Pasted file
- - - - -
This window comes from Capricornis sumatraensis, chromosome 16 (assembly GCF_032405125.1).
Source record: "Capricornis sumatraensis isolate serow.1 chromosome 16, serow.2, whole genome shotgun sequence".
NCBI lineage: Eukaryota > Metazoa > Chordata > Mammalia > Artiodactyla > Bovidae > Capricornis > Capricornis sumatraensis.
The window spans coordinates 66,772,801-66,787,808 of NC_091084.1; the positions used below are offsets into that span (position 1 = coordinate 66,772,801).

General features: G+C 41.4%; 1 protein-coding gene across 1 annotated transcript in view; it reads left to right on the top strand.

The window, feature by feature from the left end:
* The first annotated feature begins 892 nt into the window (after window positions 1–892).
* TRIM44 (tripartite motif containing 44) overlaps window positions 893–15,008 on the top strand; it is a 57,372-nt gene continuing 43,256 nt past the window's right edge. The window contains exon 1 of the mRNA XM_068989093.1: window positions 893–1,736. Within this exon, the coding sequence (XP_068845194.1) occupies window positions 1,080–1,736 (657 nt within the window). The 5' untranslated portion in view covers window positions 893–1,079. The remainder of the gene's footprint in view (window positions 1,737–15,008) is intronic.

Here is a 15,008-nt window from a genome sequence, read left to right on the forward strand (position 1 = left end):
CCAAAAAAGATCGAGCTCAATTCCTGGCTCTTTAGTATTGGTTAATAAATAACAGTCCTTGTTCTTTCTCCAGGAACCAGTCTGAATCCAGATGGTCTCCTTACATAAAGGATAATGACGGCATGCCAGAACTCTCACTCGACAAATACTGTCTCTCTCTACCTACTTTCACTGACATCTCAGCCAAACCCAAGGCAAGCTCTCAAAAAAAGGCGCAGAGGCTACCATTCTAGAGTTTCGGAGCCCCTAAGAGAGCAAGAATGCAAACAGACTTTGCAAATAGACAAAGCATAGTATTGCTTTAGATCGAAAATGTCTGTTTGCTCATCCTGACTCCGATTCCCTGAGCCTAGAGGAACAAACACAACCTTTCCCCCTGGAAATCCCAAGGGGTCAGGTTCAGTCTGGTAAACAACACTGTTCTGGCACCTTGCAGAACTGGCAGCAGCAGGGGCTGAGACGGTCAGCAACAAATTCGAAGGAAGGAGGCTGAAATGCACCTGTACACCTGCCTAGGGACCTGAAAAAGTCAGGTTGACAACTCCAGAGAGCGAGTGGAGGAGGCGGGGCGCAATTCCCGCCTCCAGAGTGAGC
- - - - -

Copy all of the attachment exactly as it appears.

This window comes from Capricornis sumatraensis, chromosome 16 (assembly GCF_032405125.1).
Source record: "Capricornis sumatraensis isolate serow.1 chromosome 16, serow.2, whole genome shotgun sequence".
NCBI lineage: Eukaryota > Metazoa > Chordata > Mammalia > Artiodactyla > Bovidae > Capricornis > Capricornis sumatraensis.
The window spans coordinates 66,772,801-66,787,808 of NC_091084.1; the positions used below are offsets into that span (position 1 = coordinate 66,772,801).

General features: G+C 41.4%; 1 protein-coding gene across 1 annotated transcript in view; it reads left to right on the top strand.

The window, feature by feature from the left end:
* The first annotated feature begins 892 nt into the window (after window positions 1–892).
* TRIM44 (tripartite motif containing 44) overlaps window positions 893–15,008 on the top strand; it is a 57,372-nt gene continuing 43,256 nt past the window's right edge. The window contains exon 1 of the mRNA XM_068989093.1: window positions 893–1,736. Within this exon, the coding sequence (XP_068845194.1) occupies window positions 1,080–1,736 (657 nt within the window). The 5' untranslated portion in view covers window positions 893–1,079. The remainder of the gene's footprint in view (window positions 1,737–15,008) is intronic.

Here is a 15,008-nt window from a genome sequence, read left to right on the forward strand (position 1 = left end):
CCAAAAAAGATCGAGCTCAATTCCTGGCTCTTTAGTATTGGTTAATAAATAACAGTCCTTGTTCTTTCTCCAGGAACCAGTCTGAATCCAGATGGTCTCCTTACATAAAGGATAATGACGGCATGCCAGAACTCTCACTCGACAAATACTGTCTCTCTCTACCTACTTTCACTGACATCTCAGCCAAACCCAAGGCAAGCTCTCAAAAAAAGGCGCAGAGGCTACCATTCTAGAGTTTCGGAGCCCCTAAGAGAGCAAGAATGCAAACAGACTTTGCAAATAGACAAAGCATAGTATTGCTTTAGATCGAAAATGTCTGTTTGCTCATCCTGACTCCGATTCCCTGAGCCTAGAGGAACAAACACAACCTTTCCCCCTGGAAATCCCAAGGGGTCAGGTTCAGTCTGGTAAACAACACTGTTCTGGCACCTTGCAGAACTGGCAGCAGCAGGGGCTGAGACGGTCAGCAACAAATTCGAAGGAAGGAGGCTGAAATGCACCTGTACACCTGCCTAGGGACCTGAAAAAGTCAGGTTGACAACTCCAGAGAGCGAGTGGAGGAGGCGGGGCGCAATTCCCGCCTCCAGAGTGAGC